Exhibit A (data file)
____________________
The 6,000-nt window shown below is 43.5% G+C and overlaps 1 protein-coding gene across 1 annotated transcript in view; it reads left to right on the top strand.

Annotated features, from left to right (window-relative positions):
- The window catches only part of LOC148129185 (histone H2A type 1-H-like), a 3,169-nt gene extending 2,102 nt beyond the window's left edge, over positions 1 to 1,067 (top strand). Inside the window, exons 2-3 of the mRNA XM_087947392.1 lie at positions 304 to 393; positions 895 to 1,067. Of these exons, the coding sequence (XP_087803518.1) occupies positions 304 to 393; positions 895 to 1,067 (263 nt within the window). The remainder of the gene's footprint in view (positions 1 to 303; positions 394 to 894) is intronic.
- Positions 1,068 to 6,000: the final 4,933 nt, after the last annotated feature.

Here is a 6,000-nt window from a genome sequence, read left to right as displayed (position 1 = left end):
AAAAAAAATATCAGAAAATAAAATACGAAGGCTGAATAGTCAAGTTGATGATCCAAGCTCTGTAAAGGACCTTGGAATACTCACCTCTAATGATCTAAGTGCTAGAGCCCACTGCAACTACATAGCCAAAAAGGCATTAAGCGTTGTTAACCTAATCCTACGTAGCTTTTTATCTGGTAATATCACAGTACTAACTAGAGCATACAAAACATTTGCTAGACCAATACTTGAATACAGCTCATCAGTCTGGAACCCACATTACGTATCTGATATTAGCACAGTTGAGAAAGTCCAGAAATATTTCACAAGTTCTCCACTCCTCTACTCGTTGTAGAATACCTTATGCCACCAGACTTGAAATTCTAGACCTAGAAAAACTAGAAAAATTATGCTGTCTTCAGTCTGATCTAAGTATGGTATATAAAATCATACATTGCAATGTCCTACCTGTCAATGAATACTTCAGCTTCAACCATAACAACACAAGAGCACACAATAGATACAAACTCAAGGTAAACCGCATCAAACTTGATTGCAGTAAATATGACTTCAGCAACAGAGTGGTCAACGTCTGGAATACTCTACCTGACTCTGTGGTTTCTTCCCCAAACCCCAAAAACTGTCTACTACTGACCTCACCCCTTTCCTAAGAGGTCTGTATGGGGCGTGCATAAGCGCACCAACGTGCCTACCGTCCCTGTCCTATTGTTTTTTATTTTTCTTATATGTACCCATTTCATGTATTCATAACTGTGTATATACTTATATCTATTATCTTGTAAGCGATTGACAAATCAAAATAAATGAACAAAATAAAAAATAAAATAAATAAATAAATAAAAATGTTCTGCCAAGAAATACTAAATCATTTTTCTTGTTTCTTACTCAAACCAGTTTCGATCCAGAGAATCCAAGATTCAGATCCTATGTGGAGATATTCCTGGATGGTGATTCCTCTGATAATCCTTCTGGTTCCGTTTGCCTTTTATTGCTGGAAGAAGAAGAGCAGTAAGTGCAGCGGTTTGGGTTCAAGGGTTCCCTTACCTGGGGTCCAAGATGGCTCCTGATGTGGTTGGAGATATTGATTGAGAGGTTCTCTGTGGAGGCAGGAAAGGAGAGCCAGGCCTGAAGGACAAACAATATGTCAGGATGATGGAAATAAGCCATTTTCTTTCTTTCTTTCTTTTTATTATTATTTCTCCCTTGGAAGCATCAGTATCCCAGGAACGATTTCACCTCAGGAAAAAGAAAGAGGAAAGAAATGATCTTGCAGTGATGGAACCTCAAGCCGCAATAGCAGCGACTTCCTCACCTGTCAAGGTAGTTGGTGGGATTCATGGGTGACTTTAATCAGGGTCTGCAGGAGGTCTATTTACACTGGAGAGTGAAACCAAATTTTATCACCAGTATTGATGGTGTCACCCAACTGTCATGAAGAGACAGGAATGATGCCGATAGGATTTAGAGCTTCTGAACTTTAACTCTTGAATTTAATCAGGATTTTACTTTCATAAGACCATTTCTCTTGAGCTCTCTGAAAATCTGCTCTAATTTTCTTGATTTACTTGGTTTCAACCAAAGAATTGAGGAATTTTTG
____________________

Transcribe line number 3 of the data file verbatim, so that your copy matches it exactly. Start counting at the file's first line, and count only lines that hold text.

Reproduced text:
- The window catches only part of LOC148129185 (histone H2A type 1-H-like), a 3,169-nt gene extending 2,102 nt beyond the window's left edge, over positions 1 to 1,067 (top strand). Inside the window, exons 2-3 of the mRNA XM_087947392.1 lie at positions 304 to 393; positions 895 to 1,067. Of these exons, the coding sequence (XP_087803518.1) occupies positions 304 to 393; positions 895 to 1,067 (263 nt within the window). The remainder of the gene's footprint in view (positions 1 to 303; positions 394 to 894) is intronic.